[Deathpenalty]death penalty news---CALIF.
rhalperi at mail.smu.edu
Tue Nov 2 17:05:20 CST 2004
Peterson defense lawyer asks if jurors hate his client
Scott Peterson's defense attorney launched into his closing arguments
Tuesday by asking jurors if they hate his client.
Attorney Mark Geragos greeted jurors, then walked slowly over to Peterson.
"I kind of just want to walk over to my client and just ask you all do you
all hate him?" Geragos said, adding that prosecutors have portrayed him as
a "jerk and a liar" but not a guilty man.
"But if you hate him, then maybe what they're asking you to do is just
convict him. Don't bother with the five months of evidence ... don't
bother with the fact that the evidence shows clearly that he didn't do
this and had absolutely no motive to do this," Geragos told jurors.
Geragos then accused authorities of waffling on their theory of the crime,
first saying Peterson's affair with massage therapist Amber Frey was his
motive for murder, and later pointing to Peterson's desire to be free from
"Clearly Amber was not the motive. Nobody was going to kill Laci Peterson
and her child for Amber Frey," Geragos said.
On Monday, prosecutors made their case for premeditation in their closing,
explaining to jurors that each bit of evidence is like a piece of a puzzle
that when taken together, presents a picture of just 1 thing: The former
fertilizer salesman killed his pregnant wife.
Jurors have two options should they find Peterson culpable - 1st- or
2nd-degree murder. A second-degree murder conviction would mean jurors did
not find enough evidence that Peterson planned the killings in advance. A
1st-degree murder conviction could bring the death penalty.
Though a cause of death is undetermined, prosecutor Rick Distaso
speculated Monday the reason police found no forensic evidence at the
crime scene is because Peterson strangled or smothered Laci Peterson.
Distaso told jurors Peterson didn't kill his wife simply to be with his
lover but to cut the strings that tied him to responsibility with a new
baby on the way.
"He didn't want to be tied to this kid the rest of his life. He didn't
want to be tied to Laci for the rest of his life. So he killed her,"
Peterson is charged with two counts of murder in the deaths of his wife,
Laci, and the fetus she carried. Prosecutors say he killed her on or
around Christmas Eve 2002, then dumped her weighted body into San
Francisco Bay. The remains of Laci Peterson and her fetus were discovered
along a shoreline about 4 months later, a few miles from where Scott
Peterson claims to have gone fishing alone the day his wife vanished.
Defense lawyers say someone else abducted and killed Laci.
Prosecutors said all along that Peterson's main motive for murder was to
be with his lover, Frey. But on Monday, Distaso conceded he didn't think
that was the sole reason.
"Amber Frey represented to him freedom. Freedom is what he wanted,"
Distaso showed jurors an aerial photograph of the San Francisco Bay,
pointing to the rocky beach where the bodies were found, and the area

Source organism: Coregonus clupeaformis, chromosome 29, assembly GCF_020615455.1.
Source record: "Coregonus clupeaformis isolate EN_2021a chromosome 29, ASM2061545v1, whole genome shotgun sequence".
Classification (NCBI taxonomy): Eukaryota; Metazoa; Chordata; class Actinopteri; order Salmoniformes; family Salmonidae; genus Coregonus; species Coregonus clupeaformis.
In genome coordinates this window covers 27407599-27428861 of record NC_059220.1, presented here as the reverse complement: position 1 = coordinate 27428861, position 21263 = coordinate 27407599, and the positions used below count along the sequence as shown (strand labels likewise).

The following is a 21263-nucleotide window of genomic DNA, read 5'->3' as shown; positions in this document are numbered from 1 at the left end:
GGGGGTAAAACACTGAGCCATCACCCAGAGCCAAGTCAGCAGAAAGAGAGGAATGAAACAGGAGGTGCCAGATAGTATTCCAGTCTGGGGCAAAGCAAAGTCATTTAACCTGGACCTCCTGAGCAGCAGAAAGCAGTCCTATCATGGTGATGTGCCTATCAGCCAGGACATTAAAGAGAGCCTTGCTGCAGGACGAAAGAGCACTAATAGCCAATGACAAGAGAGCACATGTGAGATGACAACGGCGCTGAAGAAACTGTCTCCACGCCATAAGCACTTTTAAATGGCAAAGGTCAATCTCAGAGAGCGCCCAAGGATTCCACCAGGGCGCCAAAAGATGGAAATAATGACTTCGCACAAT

nearby where Scott Peterson says he was fishing the morning Laci vanished.
"The only person that we know without any doubt that was in the exact
location in the exact spot where Laci and Conner washed ashore ... is
sitting right there ... that alone is proof beyond a reasonable doubt in
this case," Distaso said. "You can take that fact to the bank and you can
convict this man of murder."
Peterson developed a plan to get out of that "dull, boring, married life
with kids," Distaso added, reminding jurors of how Peterson told Frey
weeks before Laci vanished that he had "lost" his wife.
Distaso then attacked Peterson's alibi as a last-minute cover story.
4 days before Laci vanished, Distaso said, Peterson bought his 1st
salt-water fishing pole.
"It's not at all set up for any of the things he was supposedly fishing
for that morning. ... He bought it as prop," Distaso said.
Peterson had said fishing was a last-minute decision, instead of golfing
that morning, but he bought his two-day fishing license days before.
When he got home, Peterson told neighbors he had been golfing. He repeated
the story to one of Laci's relatives before telling police he went
"I don't care how upset you are ... nobody forgets that you just got home
from fishing," Distaso said.
Distaso noted how Peterson told police he left his home that morning about
9:30 a.m., yet cell phone records indicate he made a call from the house
at 10:08 a.m. A neighbor said she found the couple's dog running loose at
10:18 a.m., leaving a 10-minute window for Laci to have been abducted
while she walked the dog as the defense suggests.
Distaso continued to show the two faces of Peterson, the man who told
reporters he couldn't even go into his child's nursery because it was too
painful, and the man who turned the room into a storage area for extra
furniture before the bodies were found.
"The 2 lives are catching up on Scott Peterson," Distaso said, before
hitting key points one by one.
Defense lawyers have suggested Peterson sought to sell his home, fully
furnished, and sold Laci's car because of intense media coverage and death
Distaso called that "ridiculous."
"The reason he's doing all these things is because he knows she's not
coming back," Distaso said.
Distaso then returned to a key fact defense attorneys could never explain
away, where the bodies turned up.
Peterson's lawyers claim he was framed.
"Here's how you know without any doubt that that's not true. What possible
reason would there be to weight down or even hide the bodies ... if you're
going to pin it on somebody?" Distaso said. "That's ridiculous, ludicrous
... It didn't happen.
"The best way to look at (this case) is like a jigsaw puzzle," Distaso
concluded. "Each piece that I've talked to you about today fits only in
one direction and that is that this man is guilty of murder."
(source: Associated Press)
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